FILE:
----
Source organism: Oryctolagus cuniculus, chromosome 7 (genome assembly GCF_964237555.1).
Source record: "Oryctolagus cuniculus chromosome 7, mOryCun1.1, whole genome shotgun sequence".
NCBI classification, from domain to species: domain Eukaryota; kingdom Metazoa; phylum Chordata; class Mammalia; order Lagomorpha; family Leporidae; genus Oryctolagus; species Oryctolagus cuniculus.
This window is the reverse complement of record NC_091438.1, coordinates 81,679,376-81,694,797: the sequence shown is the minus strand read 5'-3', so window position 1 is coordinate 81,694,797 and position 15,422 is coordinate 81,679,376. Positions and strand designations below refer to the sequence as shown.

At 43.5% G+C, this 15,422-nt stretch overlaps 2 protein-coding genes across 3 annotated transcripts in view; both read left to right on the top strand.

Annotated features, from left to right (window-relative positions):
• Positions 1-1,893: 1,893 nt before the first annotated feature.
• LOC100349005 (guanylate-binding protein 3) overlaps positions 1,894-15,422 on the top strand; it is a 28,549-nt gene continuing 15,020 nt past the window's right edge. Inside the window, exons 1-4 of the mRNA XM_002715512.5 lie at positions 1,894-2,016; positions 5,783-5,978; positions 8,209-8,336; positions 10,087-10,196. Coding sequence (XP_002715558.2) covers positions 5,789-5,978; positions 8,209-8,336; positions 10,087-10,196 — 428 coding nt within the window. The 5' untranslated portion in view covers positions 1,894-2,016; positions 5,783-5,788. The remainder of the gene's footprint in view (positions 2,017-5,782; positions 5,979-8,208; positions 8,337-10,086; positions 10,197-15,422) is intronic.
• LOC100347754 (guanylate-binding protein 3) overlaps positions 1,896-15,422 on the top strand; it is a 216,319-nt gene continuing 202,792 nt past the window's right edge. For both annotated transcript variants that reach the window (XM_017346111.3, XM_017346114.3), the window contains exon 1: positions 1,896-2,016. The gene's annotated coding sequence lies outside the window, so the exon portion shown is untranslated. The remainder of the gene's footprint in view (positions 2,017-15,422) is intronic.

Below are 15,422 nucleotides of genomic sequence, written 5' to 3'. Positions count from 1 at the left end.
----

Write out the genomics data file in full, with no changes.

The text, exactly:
Source organism: Oryctolagus cuniculus, chromosome 7 (genome assembly GCF_964237555.1).
Source record: "Oryctolagus cuniculus chromosome 7, mOryCun1.1, whole genome shotgun sequence".
NCBI classification, from domain to species: domain Eukaryota; kingdom Metazoa; phylum Chordata; class Mammalia; order Lagomorpha; family Leporidae; genus Oryctolagus; species Oryctolagus cuniculus.
This window is the reverse complement of record NC_091438.1, coordinates 81,679,376-81,694,797: the sequence shown is the minus strand read 5'-3', so window position 1 is coordinate 81,694,797 and position 15,422 is coordinate 81,679,376. Positions and strand designations below refer to the sequence as shown.

At 43.5% G+C, this 15,422-nt stretch overlaps 2 protein-coding genes across 3 annotated transcripts in view; both read left to right on the top strand.

Annotated features, from left to right (window-relative positions):
• Positions 1-1,893: 1,893 nt before the first annotated feature.
• LOC100349005 (guanylate-binding protein 3) overlaps positions 1,894-15,422 on the top strand; it is a 28,549-nt gene continuing 15,020 nt past the window's right edge. Inside the window, exons 1-4 of the mRNA XM_002715512.5 lie at positions 1,894-2,016; positions 5,783-5,978; positions 8,209-8,336; positions 10,087-10,196. Coding sequence (XP_002715558.2) covers positions 5,789-5,978; positions 8,209-8,336; positions 10,087-10,196 — 428 coding nt within the window. The 5' untranslated portion in view covers positions 1,894-2,016; positions 5,783-5,788. The remainder of the gene's footprint in view (positions 2,017-5,782; positions 5,979-8,208; positions 8,337-10,086; positions 10,197-15,422) is intronic.
• LOC100347754 (guanylate-binding protein 3) overlaps positions 1,896-15,422 on the top strand; it is a 216,319-nt gene continuing 202,792 nt past the window's right edge. For both annotated transcript variants that reach the window (XM_017346111.3, XM_017346114.3), the window contains exon 1: positions 1,896-2,016. The gene's annotated coding sequence lies outside the window, so the exon portion shown is untranslated. The remainder of the gene's footprint in view (positions 2,017-15,422) is intronic.

Below are 15,422 nucleotides of genomic sequence, written 5' to 3'. Positions count from 1 at the left end.